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Marriner S. Eccles on the Great Depression

Ken Watts's picture

What does that get us? A discontented, lazy rabble instead of a thrifty, working class. And all because a few starry-eyed dreamers like Peter Bailey stir them up and fill their heads with a lot of impossible ideas.

Frances Goodrich and Albert Hackett

THERE'S A BRILLIANT LITTLE POST over at maven&meddler quoting Marriner S. Eccles on the causes of the Great Depression.

As Eccles put it, it's like a poker game in which only one side wins.

Pretty soon they have all the chips, and the game is over.

It has to do with one of the two areas we touched on in the series of the last few days: honesty and money.

Eccles, who was a millionaire by the time he was in his twenties, was Chairman of the Federal Reserve between 1934 and 1948.

In the quote over at maven&meddler he explains, in some detail, why the depression happened.

His analysis is instructive, and has a great deal to say to us today, in the midst of this recovery.

Eccles argued that the problem was a matter of (and I'm paraphrasing here) the redistribution of wealth.

Not the redistribution of wealth from the rich, who already have too much, to the poor, who don't have enough, by means of taxes—but the redistribution of the wealth produced by the poor and middle class to the already wealthy by means of the overall economic system.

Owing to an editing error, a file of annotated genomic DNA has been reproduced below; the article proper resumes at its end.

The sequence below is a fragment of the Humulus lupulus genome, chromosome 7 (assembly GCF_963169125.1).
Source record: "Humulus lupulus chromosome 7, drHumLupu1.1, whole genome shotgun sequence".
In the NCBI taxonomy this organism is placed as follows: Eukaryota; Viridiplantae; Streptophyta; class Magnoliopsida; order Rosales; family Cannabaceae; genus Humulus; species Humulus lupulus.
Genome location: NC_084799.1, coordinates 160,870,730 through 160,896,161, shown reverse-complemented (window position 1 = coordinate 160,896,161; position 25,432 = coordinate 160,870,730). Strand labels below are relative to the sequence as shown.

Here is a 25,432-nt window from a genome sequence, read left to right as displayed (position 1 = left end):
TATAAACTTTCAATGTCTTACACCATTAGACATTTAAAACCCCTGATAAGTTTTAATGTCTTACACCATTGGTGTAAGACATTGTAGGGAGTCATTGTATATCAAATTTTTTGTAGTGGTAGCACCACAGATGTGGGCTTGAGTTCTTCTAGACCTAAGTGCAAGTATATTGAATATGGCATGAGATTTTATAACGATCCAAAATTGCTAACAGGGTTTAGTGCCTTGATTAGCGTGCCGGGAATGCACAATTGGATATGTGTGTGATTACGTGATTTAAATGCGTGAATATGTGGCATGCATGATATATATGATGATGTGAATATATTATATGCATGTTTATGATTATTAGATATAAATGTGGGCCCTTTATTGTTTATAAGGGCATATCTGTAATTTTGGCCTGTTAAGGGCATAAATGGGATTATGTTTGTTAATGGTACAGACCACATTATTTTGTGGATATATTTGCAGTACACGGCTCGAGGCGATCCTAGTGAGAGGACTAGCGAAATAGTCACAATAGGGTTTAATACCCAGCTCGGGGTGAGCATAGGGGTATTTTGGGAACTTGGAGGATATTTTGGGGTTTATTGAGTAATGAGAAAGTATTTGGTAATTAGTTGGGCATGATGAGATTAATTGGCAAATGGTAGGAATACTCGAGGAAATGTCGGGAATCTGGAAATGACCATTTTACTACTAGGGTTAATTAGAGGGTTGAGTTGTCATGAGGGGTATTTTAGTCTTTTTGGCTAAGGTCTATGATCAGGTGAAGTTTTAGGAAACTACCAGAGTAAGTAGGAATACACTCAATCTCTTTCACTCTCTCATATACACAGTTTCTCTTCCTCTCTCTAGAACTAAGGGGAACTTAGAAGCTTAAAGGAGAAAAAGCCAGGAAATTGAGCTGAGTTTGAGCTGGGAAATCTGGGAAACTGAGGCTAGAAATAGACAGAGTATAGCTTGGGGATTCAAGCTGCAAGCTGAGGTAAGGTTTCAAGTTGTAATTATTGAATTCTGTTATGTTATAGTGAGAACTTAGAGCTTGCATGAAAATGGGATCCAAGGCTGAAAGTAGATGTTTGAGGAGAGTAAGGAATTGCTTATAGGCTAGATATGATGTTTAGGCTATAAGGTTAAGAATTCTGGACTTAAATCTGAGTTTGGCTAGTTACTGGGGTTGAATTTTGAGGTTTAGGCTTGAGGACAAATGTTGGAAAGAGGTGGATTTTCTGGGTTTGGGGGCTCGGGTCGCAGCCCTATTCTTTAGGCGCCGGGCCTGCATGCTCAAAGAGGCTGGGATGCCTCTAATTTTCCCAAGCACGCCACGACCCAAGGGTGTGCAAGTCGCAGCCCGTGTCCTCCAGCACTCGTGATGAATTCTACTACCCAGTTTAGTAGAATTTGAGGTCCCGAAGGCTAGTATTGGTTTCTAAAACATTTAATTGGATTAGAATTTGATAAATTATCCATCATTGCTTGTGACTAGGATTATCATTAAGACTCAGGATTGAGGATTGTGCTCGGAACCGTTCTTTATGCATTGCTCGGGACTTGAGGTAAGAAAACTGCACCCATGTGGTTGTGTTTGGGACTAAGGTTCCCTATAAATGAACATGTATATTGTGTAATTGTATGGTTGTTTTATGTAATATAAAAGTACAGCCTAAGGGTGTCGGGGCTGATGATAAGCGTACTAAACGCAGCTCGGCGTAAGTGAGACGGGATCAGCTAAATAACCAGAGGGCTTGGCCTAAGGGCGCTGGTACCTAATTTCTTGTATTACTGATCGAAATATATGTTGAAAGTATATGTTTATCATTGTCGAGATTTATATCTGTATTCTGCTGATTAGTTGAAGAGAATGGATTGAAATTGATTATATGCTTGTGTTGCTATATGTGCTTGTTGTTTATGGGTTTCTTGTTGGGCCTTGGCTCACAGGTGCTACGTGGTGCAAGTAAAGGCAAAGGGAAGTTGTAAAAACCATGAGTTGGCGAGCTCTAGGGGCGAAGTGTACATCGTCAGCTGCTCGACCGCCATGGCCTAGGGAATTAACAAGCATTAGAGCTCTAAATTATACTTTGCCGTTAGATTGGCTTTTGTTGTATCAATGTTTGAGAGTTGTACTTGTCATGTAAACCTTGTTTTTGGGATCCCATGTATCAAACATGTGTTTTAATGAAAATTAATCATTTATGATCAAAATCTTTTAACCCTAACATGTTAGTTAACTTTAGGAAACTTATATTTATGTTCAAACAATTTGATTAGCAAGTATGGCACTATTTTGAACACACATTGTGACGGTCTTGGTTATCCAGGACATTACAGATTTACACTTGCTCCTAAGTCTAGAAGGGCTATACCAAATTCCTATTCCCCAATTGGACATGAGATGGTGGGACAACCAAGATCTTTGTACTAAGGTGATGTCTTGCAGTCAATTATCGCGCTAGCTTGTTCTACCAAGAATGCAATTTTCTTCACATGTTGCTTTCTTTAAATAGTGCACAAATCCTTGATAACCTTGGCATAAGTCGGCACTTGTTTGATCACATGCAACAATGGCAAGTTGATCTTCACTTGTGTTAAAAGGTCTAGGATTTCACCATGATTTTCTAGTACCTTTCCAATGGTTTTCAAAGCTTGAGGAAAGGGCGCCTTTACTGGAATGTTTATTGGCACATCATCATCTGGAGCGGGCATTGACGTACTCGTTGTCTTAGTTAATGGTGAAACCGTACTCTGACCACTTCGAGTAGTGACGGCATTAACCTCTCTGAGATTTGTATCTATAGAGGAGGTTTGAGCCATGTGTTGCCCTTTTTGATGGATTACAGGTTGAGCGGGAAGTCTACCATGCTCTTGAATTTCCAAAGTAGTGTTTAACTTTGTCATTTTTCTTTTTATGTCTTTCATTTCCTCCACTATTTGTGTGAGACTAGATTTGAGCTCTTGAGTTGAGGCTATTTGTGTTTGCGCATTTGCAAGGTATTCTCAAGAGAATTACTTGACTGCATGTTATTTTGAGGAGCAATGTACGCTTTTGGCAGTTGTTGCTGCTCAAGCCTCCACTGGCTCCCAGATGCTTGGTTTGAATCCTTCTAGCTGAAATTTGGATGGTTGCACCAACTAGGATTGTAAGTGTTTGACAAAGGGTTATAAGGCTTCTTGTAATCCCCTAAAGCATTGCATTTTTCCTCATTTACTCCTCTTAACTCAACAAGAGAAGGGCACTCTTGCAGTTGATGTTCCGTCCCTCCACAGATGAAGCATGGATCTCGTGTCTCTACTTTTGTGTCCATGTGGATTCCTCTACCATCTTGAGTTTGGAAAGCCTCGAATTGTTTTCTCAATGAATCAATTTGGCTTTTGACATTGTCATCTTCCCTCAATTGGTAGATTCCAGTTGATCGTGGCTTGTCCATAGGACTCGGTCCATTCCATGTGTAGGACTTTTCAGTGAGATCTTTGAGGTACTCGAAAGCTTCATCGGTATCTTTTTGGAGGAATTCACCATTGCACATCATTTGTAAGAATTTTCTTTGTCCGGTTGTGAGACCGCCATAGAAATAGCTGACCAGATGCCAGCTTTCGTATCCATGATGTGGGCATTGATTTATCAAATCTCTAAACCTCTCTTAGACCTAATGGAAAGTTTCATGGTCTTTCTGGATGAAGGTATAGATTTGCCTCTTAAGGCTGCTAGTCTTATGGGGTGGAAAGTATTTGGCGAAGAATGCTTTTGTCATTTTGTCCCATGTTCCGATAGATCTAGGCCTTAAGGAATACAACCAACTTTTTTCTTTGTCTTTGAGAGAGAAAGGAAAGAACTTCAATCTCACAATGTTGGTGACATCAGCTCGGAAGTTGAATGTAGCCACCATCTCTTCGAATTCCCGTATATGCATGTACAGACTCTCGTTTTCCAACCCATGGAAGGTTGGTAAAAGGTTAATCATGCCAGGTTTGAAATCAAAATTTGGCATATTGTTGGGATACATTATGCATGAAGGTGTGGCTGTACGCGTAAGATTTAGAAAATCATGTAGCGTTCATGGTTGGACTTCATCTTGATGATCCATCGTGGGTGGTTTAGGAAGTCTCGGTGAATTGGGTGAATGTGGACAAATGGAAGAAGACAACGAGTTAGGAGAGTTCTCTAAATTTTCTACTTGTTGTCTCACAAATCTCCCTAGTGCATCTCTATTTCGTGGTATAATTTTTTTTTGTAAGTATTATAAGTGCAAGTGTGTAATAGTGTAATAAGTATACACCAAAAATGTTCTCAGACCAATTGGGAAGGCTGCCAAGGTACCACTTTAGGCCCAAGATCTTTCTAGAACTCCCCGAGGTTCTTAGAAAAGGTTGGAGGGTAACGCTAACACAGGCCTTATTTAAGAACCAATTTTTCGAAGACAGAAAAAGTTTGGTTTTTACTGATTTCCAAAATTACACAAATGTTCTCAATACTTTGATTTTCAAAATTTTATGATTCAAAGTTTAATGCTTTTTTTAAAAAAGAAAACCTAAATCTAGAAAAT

He says that the reason for the Great Depression was that the very wealthy became so greedy that they sucked all of the money out of the pockets of the poor and middle class.

In order to survive, the poor and middle class began to live on credit, and when they got in so deep that they couldn't pay off the debt they could no longer afford to buy the goods the wealthy were selling, and the economy ground to a halt.

As maven&meddler points out, Eccles was anything but a socialist, yet he had the good sense to see that a set of policies that destroys the wealth of the average citizen will eventually destroy the economic health of the whole country, including that of the wealthy.

You don't have to be a liberal to understand how the economic system works, or to realize that it is very easy to destroy the whole game by tipping the advantage toward wealth.

As Eccles put it, it's like a poker game in which only one side wins.

Pretty soon they have all the chips, and the game is over.

At least, that's what I think today.

I'll take up honesty (and spirituality) tomorrow.

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